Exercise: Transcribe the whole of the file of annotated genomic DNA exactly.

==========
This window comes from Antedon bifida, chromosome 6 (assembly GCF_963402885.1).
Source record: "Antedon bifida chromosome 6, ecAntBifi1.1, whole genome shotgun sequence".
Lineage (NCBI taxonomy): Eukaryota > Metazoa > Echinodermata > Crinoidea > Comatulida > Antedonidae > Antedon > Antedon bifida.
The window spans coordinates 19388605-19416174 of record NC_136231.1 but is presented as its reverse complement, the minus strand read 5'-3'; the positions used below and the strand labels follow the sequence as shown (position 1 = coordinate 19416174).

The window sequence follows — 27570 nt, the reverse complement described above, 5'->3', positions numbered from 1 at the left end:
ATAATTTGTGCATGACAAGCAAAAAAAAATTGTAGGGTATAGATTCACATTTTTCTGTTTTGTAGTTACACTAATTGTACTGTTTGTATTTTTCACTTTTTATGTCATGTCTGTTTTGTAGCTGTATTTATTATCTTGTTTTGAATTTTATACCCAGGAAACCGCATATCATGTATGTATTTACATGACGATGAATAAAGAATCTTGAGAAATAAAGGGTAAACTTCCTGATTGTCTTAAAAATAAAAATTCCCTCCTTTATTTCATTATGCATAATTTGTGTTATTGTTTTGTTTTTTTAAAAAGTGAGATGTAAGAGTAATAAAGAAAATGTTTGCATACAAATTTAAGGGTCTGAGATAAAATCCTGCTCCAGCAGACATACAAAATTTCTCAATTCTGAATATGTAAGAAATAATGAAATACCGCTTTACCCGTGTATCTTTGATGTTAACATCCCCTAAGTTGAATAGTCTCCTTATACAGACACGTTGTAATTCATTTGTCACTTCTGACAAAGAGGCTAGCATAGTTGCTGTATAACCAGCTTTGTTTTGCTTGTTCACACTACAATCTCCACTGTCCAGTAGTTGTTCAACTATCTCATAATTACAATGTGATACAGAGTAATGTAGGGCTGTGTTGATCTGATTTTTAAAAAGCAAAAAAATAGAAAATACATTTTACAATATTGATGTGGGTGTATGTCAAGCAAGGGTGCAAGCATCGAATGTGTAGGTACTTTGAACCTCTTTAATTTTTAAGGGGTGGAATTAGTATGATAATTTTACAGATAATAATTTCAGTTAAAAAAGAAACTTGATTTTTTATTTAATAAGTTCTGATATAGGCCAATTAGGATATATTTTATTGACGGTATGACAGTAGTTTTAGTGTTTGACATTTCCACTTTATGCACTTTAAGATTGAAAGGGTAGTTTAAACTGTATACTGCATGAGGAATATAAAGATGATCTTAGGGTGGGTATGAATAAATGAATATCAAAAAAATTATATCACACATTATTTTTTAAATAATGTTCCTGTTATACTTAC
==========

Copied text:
This window comes from Antedon bifida, chromosome 6 (assembly GCF_963402885.1).
Source record: "Antedon bifida chromosome 6, ecAntBifi1.1, whole genome shotgun sequence".
Lineage (NCBI taxonomy): Eukaryota > Metazoa > Echinodermata > Crinoidea > Comatulida > Antedonidae > Antedon > Antedon bifida.
The window spans coordinates 19388605-19416174 of record NC_136231.1 but is presented as its reverse complement, the minus strand read 5'-3'; the positions used below and the strand labels follow the sequence as shown (position 1 = coordinate 19416174).

The window sequence follows — 27570 nt, the reverse complement described above, 5'->3', positions numbered from 1 at the left end:
ATAATTTGTGCATGACAAGCAAAAAAAAATTGTAGGGTATAGATTCACATTTTTCTGTTTTGTAGTTACACTAATTGTACTGTTTGTATTTTTCACTTTTTATGTCATGTCTGTTTTGTAGCTGTATTTATTATCTTGTTTTGAATTTTATACCCAGGAAACCGCATATCATGTATGTATTTACATGACGATGAATAAAGAATCTTGAGAAATAAAGGGTAAACTTCCTGATTGTCTTAAAAATAAAAATTCCCTCCTTTATTTCATTATGCATAATTTGTGTTATTGTTTTGTTTTTTTAAAAAGTGAGATGTAAGAGTAATAAAGAAAATGTTTGCATACAAATTTAAGGGTCTGAGATAAAATCCTGCTCCAGCAGACATACAAAATTTCTCAATTCTGAATATGTAAGAAATAATGAAATACCGCTTTACCCGTGTATCTTTGATGTTAACATCCCCTAAGTTGAATAGTCTCCTTATACAGACACGTTGTAATTCATTTGTCACTTCTGACAAAGAGGCTAGCATAGTTGCTGTATAACCAGCTTTGTTTTGCTTGTTCACACTACAATCTCCACTGTCCAGTAGTTGTTCAACTATCTCATAATTACAATGTGATACAGAGTAATGTAGGGCTGTGTTGATCTGATTTTTAAAAAGCAAAAAAATAGAAAATACATTTTACAATATTGATGTGGGTGTATGTCAAGCAAGGGTGCAAGCATCGAATGTGTAGGTACTTTGAACCTCTTTAATTTTTAAGGGGTGGAATTAGTATGATAATTTTACAGATAATAATTTCAGTTAAAAAAGAAACTTGATTTTTTATTTAATAAGTTCTGATATAGGCCAATTAGGATATATTTTATTGACGGTATGACAGTAGTTTTAGTGTTTGACATTTCCACTTTATGCACTTTAAGATTGAAAGGGTAGTTTAAACTGTATACTGCATGAGGAATATAAAGATGATCTTAGGGTGGGTATGAATAAATGAATATCAAAAAAATTATATCACACATTATTTTTTAAATAATGTTCCTGTTATACTTAC